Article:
I loved this book and that's mostly because the characters of Avendano and Isabel are so deep and well drawn. I did not expect to develop such complicated feelings for characters in "A Novella of Cosmic Horror." But develop them I did-especially for Avendano. I disliked him quite a bit when the story began, but I empathized with what he went through later, (or actually, before), and my feelings for him changed dramatically.

 

Whenever I see or hear the term "cosmic horror" lately, I find myself thinking of tentacles. But cosmic horror runs much deeper than that, and in this book it plays a small but certainly disturbing part of the narrative. When the miasma becomes so thick you can almost cut through it, watch out. There are things in that stinking fog, things existing just beyond the limits our visibility, but all too alive just the same.

 

The real horrors here are executed by humans and they make tentacles and Cthulhu look downright silly. It's easy to overlook coups in other countries, easy to overlook the human rights violations and the often abominable acts. We don't seem them on our daily news, so to us they seem foreign and distant. But for the people living under military rule or the rule of dictators or religious leaders? They see these horrors every day and sadly, they are now just part of life. When anyone dares to look more closely, like Avendano for instance, who knows what horrors will befall them as a result? They may take the form of torture, they may take the form of torturing those you love, they can even make you torture yourself, and that's the worst torture of all.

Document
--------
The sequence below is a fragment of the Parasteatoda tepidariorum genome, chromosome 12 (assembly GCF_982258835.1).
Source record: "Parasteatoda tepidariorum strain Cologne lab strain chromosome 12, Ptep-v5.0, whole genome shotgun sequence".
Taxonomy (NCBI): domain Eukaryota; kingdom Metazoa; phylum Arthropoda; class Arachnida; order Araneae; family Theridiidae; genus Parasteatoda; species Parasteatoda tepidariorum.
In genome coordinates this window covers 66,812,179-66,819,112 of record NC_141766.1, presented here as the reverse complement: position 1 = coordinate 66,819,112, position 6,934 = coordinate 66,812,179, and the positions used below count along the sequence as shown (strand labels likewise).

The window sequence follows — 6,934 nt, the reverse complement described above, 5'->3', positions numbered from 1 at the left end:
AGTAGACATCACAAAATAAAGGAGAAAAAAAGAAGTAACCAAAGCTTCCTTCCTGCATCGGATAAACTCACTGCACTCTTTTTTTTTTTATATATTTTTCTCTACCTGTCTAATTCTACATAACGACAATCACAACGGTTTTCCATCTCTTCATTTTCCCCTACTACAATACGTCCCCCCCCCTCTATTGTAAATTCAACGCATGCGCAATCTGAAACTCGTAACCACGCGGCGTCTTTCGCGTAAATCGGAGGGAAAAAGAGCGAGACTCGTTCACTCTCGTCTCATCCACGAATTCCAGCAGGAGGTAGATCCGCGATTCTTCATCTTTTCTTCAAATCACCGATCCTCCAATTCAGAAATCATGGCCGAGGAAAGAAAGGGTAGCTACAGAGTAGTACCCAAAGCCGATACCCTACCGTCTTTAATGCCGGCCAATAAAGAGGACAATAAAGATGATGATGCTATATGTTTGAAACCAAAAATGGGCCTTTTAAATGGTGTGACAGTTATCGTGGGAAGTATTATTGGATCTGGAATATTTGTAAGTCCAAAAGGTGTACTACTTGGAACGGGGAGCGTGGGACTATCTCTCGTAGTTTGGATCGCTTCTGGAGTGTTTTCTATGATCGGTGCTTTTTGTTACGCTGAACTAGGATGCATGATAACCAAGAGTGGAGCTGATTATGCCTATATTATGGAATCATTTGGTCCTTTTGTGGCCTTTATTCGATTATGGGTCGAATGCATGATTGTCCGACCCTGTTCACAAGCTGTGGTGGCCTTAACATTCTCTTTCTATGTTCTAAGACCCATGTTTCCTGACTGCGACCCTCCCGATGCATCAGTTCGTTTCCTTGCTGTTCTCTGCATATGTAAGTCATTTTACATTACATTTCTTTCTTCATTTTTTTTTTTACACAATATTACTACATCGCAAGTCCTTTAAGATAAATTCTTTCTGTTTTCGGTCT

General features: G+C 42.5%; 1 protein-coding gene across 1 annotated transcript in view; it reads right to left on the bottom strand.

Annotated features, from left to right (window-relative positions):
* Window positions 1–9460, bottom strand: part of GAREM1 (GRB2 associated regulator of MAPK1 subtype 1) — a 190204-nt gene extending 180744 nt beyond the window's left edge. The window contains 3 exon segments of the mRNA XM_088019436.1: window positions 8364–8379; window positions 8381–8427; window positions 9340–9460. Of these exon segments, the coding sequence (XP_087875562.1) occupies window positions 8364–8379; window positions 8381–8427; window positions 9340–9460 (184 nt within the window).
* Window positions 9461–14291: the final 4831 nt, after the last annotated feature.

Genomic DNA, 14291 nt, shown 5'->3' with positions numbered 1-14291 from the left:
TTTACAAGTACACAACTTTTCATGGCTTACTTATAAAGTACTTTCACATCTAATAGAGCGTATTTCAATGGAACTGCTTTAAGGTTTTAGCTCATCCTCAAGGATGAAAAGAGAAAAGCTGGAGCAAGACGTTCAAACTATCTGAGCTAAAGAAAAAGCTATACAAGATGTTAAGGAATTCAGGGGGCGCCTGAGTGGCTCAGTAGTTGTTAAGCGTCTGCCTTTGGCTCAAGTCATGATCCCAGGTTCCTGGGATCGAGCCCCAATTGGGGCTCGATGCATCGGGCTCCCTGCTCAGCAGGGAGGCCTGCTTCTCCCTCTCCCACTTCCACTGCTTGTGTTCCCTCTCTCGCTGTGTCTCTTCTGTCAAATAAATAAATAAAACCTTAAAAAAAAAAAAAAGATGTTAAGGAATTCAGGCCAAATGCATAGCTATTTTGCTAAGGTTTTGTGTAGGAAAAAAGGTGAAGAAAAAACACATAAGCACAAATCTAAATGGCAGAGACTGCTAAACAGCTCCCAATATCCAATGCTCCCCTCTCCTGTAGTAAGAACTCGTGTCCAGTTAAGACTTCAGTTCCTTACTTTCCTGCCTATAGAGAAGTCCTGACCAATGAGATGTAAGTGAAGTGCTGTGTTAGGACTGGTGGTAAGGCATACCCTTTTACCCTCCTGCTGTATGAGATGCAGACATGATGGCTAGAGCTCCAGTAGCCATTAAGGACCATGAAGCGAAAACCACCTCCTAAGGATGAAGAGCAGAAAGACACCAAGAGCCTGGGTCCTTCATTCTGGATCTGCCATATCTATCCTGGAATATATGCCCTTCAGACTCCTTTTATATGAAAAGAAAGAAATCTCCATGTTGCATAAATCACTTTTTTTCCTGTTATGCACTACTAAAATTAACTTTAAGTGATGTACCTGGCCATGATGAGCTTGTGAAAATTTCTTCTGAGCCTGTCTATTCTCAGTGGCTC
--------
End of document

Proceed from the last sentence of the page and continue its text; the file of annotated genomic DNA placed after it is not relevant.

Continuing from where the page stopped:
"The pain becomes an offering and sacrifice becomes a beacon."

 

 

 

A beacon to what? That is the question.

 

I've tried hard to impart to you the gravity as well as the beauty hidden behind that oh so lovely cover. I've tried to do it without spoiling anything, but I'm not sure I've succeeded. The writing is sublime and I got lost a few times, just ruminating on the beauty of the language. That doesn't happen often these days, but it happened several times within the pages of this beautiful, scary, depressing, lovely novella and for that reason I highly recommend this book.

 

Get your copy here: THE SEA DREAMS IT IS THE SKY

 

*I received a Kindle copy of this book in exchange for my honest feedback. This is it.*